ALBUQUERQUE, NM – There is no doubt that Coronado Park is now a space for homeless camps.
City officials estimate they spend about $700,000 a year just to clean and maintain the park, including buses and security. These resources come from several municipal departments.
On Monday, KOB 4 found between 60 and 80 tents scattered along the Coronado Park fence. There were over 100 homeless people walking around, hanging out and setting up new tents.
Every other Wednesday, crews from the city of Albuquerque clean up and clean the park. At the last city council meeting, councilor Klarissa Peña asked, “Last meeting I had asked for information on the cost of maintaining Coronado Park and I don’t know if anyone had an update. day ?”
“Including salary, a Coronado Park cleanup costs approximately $950 ODA,” a community safety representative replied.
“I know that when we do our Wednesday cleanups, it costs on average between $32 and $3,700,” Solid Waste Management Manager Matthew Wheland responded.
In fact, seven Albuquerque city departments work together to manage the notorious park every two weeks.
“The data I compiled from Solid Waste, Community Safety, Parks and Recreation, Fire, Police, Family and Community Services, and Municipal Development totals the bi-weekly cost of cleaning up Coronado Park. at $27,154,” a budget representative told the board. .
After doing some math, Peña figured out how much this cleanup costs the city each year.
“So that’s $706,000 a year for Coronado Park,” Peña said, looking up from her calculator. “I really wanted this question answered for Mr. President just because we are talking about budget items.”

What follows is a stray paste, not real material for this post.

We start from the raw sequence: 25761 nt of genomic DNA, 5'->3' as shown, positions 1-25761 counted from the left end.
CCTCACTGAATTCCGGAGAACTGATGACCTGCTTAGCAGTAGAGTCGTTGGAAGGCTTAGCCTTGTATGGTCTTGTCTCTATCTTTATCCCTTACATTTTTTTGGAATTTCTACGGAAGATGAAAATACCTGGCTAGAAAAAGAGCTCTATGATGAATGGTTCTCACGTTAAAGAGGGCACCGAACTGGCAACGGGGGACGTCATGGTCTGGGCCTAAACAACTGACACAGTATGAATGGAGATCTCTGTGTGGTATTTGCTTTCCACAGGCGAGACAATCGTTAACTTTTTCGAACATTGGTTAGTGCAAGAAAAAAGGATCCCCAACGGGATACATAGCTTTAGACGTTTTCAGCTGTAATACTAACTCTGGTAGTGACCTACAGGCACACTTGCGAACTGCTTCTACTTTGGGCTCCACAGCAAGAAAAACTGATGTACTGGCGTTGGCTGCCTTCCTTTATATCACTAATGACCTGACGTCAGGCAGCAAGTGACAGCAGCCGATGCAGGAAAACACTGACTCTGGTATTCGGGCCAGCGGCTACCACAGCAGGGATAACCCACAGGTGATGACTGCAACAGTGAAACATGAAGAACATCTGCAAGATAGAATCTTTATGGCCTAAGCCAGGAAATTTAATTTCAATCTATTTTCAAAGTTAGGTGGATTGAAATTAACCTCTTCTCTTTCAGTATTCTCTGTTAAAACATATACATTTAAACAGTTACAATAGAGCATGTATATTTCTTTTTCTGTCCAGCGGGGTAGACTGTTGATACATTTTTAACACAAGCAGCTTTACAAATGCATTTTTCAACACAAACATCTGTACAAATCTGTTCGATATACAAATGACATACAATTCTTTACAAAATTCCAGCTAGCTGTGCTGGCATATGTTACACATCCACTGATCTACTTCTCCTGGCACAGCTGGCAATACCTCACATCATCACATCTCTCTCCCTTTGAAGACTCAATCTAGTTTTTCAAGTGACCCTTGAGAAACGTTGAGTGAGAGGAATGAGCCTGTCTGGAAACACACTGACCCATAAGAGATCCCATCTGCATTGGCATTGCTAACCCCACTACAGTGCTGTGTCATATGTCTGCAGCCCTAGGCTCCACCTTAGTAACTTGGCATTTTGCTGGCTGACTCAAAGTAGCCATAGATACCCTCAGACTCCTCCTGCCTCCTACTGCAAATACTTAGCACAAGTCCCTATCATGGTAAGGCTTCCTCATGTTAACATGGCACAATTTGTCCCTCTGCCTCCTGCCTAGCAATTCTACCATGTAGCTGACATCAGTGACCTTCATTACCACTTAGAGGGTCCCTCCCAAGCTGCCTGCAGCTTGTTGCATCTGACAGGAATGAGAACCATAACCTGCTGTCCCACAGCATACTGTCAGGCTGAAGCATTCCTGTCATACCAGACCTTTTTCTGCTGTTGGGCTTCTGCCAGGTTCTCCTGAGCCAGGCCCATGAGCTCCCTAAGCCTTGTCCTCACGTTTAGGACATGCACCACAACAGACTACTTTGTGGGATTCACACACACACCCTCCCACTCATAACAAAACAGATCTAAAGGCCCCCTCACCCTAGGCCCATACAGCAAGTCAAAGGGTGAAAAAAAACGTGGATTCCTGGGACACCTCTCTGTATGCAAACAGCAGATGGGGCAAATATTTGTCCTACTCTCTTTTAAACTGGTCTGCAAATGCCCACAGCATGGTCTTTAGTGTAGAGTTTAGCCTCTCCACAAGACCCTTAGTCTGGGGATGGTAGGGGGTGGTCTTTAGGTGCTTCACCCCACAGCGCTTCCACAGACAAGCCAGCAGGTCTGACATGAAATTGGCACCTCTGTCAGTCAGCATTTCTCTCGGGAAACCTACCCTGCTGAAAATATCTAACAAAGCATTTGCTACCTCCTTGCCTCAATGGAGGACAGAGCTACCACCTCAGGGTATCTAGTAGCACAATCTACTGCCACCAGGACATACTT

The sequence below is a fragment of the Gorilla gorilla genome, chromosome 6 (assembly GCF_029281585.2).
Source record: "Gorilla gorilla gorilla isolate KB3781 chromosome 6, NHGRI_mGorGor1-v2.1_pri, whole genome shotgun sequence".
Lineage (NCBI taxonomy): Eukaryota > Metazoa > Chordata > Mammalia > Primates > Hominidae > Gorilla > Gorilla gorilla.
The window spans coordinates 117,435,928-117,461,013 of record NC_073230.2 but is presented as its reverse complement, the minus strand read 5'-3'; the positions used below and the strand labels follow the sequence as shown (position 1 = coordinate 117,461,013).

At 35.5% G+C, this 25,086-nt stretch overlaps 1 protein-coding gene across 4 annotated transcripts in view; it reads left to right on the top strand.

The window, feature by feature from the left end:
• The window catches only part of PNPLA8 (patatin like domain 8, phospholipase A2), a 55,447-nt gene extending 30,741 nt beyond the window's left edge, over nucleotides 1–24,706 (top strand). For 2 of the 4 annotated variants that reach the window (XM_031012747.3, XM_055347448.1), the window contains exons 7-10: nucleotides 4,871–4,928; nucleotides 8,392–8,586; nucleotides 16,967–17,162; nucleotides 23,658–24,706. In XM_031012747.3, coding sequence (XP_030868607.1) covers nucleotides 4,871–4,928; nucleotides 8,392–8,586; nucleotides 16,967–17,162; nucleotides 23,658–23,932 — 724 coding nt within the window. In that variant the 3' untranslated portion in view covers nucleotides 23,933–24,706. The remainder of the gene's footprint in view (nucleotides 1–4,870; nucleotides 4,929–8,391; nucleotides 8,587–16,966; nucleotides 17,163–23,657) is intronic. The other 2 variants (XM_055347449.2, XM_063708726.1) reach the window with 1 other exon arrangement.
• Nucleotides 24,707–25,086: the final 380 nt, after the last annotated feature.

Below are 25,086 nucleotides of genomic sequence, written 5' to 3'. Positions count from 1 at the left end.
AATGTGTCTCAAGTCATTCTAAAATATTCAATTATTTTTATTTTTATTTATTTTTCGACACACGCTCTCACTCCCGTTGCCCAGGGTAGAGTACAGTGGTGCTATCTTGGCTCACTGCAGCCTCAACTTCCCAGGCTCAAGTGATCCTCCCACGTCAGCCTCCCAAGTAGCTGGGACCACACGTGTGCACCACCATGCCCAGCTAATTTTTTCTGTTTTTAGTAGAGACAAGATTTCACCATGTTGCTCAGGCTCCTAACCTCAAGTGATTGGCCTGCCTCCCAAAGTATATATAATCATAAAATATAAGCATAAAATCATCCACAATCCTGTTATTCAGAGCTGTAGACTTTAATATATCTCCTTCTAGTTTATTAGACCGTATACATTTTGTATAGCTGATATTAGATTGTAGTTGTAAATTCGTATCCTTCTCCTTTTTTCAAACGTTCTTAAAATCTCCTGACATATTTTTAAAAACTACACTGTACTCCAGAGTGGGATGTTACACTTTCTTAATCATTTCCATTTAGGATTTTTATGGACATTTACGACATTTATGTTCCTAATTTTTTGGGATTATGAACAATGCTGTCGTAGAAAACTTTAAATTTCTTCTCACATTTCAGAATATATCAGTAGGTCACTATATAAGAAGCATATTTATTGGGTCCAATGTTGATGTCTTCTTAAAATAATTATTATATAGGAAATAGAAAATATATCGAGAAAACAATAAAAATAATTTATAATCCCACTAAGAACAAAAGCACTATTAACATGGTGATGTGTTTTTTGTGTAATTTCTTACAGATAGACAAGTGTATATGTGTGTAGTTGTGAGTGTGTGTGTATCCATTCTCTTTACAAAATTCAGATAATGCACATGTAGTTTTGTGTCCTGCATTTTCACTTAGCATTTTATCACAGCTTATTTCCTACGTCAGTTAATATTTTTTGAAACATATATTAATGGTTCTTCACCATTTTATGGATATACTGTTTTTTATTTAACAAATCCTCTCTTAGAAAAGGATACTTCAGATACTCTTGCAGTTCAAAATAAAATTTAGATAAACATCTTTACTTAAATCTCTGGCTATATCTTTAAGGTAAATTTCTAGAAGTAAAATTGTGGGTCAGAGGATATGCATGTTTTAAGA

The $700,000-a-year price shocked people who live and work near the park, like Randy Baker of the Rio Bravo Brewing Company.
“My instinct was, hey, we’re spending way too much money in one place just to move them during the day while they’re cleaning, then they all move back, then they have to clean up the other land they’ve moved into next door ,” said Randy Baker, owner of Rio Bravo Brewing Company.
Baker says he sympathizes with the homeless population, but says the encampment is hurting his business. He also doesn’t think city officials are doing all they can to clean up the park and help those who live there for good.
“We have a bigger problem than just cleaning up the parks, we need to start dealing with the issues we have in this city and everyone needs to get involved, we can’t just throw the ball down the road anymore,” Baker said.
Now, city officials clarified Monday that $700,000 was just an estimate.
“When we talk about Coronado Park, yes, there is a certain amount of focused work on that park. For example, FCC employees travel to do outreach and communications there, but they do it all city, so I just want to make sure that part of that $27,000 is already the day-to-day operating costs that we’re assuming anyway,” CABQ chief said operations officer Lawrence Raël.
The city says it will have an accurate annual cost for cleaning up Coronado Park by the end of the week.